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By Andrew Depedro, Ottawa Corespondent
Tuesday, November 8, 2016 @ 1:59 PM

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Frontiers Records

Ever since I’d caught my first (and regrettably only) QUEENSRYCHE concert some 25 years ago during the Building Empires tour, I’d been under the impression that the band’s iconic frontman Geoff Tate would be almost incompatible as the lead singer in any other band. His command of the stage, his soaring vocals and his lyrical contribution to many of the band’s best-known songs that were steeped heavily in social commentary and dark introspective realism certainly made QUEENSRYCHE stand out from many of their other contemporaries by the end of the 80’s and much of the 90’s. Indeed, even when many of those same contemporaries saw a complete reversal of fortunes during the early 90’s when their normally intact lineups suddenly imploded, QUEENSRYCHE continued unabated, releasing a further nine studio albums up until their own lineup came apart in 2012, the result of a highly-publicized backstage fight before a show in Sao Paulo, Brazil which later saw Tate being relieved of his long-standing role as the band’s frontman.

Yet, for many diehard QUEENSRYCHE fans, the split itself was probably less of a surprise than how the scenario leading up to the split had culminated. When did the songwriters and musicians behind some of the most influential progressive metal albums of all time suddenly decided to handle band issues like the Gallagher brothers? And was this animosity between the two parties always present? It often depended on who you asked, but for Geoff Tate, his own side of the story remained untold as he faced allegations of bullying and intimidation by the other members following a heated discussion over the firing of his family from the band’s management which led to the abrupt split. With his former bandmates continuing with the QUEENSRYCHE name and new vocalist Todd LaTorre (formerly of CRIMSON GLORY) following a lengthy court battle, Tate was expected by many to simply retreat into anonymity; instead, he amassed a new lineup for his own new band (including Brian Tichy, John Moyer and Simon Wright) which people had assumed to be a solo career before the project was renamed OPERATION: MINDCRIME. Their debut album The Key came out last year as the first album in a trilogy series and tackled issues such as Internet banking and virtual currencies. At first, the topics weren’t exactly the most riveting of subjects to write about for an ambitious trilogy concept album when compared to the actual Operation: Mindcrime album itself, which was inspired by Quebec separatism of all things, but the concept still worked and got the band’s name out there at least.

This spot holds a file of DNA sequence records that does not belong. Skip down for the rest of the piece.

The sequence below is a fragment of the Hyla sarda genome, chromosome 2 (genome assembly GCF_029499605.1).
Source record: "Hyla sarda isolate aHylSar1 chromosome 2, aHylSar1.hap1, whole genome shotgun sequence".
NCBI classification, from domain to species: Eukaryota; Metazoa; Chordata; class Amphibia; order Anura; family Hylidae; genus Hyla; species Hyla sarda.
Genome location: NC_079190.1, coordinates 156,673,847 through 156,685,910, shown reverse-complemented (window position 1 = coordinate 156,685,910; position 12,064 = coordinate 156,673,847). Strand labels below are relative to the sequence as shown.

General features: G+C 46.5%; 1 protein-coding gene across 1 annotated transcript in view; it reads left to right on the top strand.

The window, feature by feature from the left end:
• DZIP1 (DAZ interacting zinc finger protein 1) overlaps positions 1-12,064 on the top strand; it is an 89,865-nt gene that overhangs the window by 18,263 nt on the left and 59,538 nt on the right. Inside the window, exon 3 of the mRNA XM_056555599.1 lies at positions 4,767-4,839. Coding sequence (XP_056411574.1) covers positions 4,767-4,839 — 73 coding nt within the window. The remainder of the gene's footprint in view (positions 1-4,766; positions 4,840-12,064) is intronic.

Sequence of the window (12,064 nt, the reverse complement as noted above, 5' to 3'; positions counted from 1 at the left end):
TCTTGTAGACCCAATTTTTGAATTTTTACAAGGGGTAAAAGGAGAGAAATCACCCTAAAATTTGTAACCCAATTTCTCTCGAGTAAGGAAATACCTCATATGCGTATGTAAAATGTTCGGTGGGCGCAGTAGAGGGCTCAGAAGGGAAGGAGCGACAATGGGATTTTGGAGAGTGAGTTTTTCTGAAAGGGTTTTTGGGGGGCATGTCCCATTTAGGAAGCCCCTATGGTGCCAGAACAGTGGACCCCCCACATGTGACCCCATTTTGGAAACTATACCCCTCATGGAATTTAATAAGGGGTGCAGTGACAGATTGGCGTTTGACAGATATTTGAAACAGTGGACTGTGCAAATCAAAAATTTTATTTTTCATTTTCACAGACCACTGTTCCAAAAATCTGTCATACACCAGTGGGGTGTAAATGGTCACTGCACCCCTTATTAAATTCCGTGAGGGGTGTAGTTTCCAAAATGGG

If anything, its follow-up album Resurrection would be the album for OPERATION: MINDCRIME to base their official blueprint upon. Yet while it continues its theme from the debut album, it also further covered themes of betrayal and redemption, almost serving as a metaphor for Geoff Tate’s own battle to reclaim his name and identity.

The album kicks off with four short tracks - the title track, “When All Falls Apart”, “A Moment In Time” and “Through The Noize” - all lasting between 30 seconds and two minutes, mostly being small instrumentals. Pleasant and all, but it’s the actual songs that you’ll want to hear instead. The opener “Left For Dead” is straight-up modern-sounding ‘RYCHE at its most earnest, its chorus of “I’ve been left for dead somewhere in America” setting a precursor to the narrative at hand. The DEFTONES-sounding “Miles Away” provides the perfect follow-up with its haunting guitar effects and Simon Wright’s crashing drums on the intro backing Tate’s pained yet humbled vocals as he tries to come to terms with his current surroundings; on “The Fight”, rather than rebel against those who have wronged him, Tate looks inward to himself to find the inner strength to push forward. But it’s the triple vocal attack of “Taking On The World” that ultimately proves to be the album’s zenith, thanks in part to the vocal contributions of Blaze Bayley and Tim ‘Ripper’ Owens on the song’s chorus as it literally brings back the majestic harmonics which personified the early QUEENSRYCHE catalogue.

Other top tracks closing out the album which also hearken back to the early QUEENSRYCHE blueprint include two 7-minute-long tracks: “Invincible” with its catchy rhythm guitar phrasing riff courtesy of Scott Moughton, and the bluesy-sounding “Into The Hands Of The World” which culminates into a spiraling chorus before it abruptly stops. Even the rhythmic “A Smear Campaign” with its neat horn section (and, yes, Geoff Tate’s saxophone solo) recalls the galloping dual guitar harmonies of DeGarmo and Wilton from the early years. And as the album closes with “Live From My Machine”, Tate makes clear of his refusal to be brought down or changed entirely of the experiences he’s endured since the fractious upheaval of QUEENSRYCHE’s partnership.

If anything, the experiences he’s shared on Resurrection mostly serve as a template on personal re-invention. Sometimes we have to die to be born again as demonstrated by OPERATION: MINDCRIME’s second lease on life.

4.0 Out Of 5.0

Pick up a copy of Resurrection in the KNAC.COM More Store right HERE.

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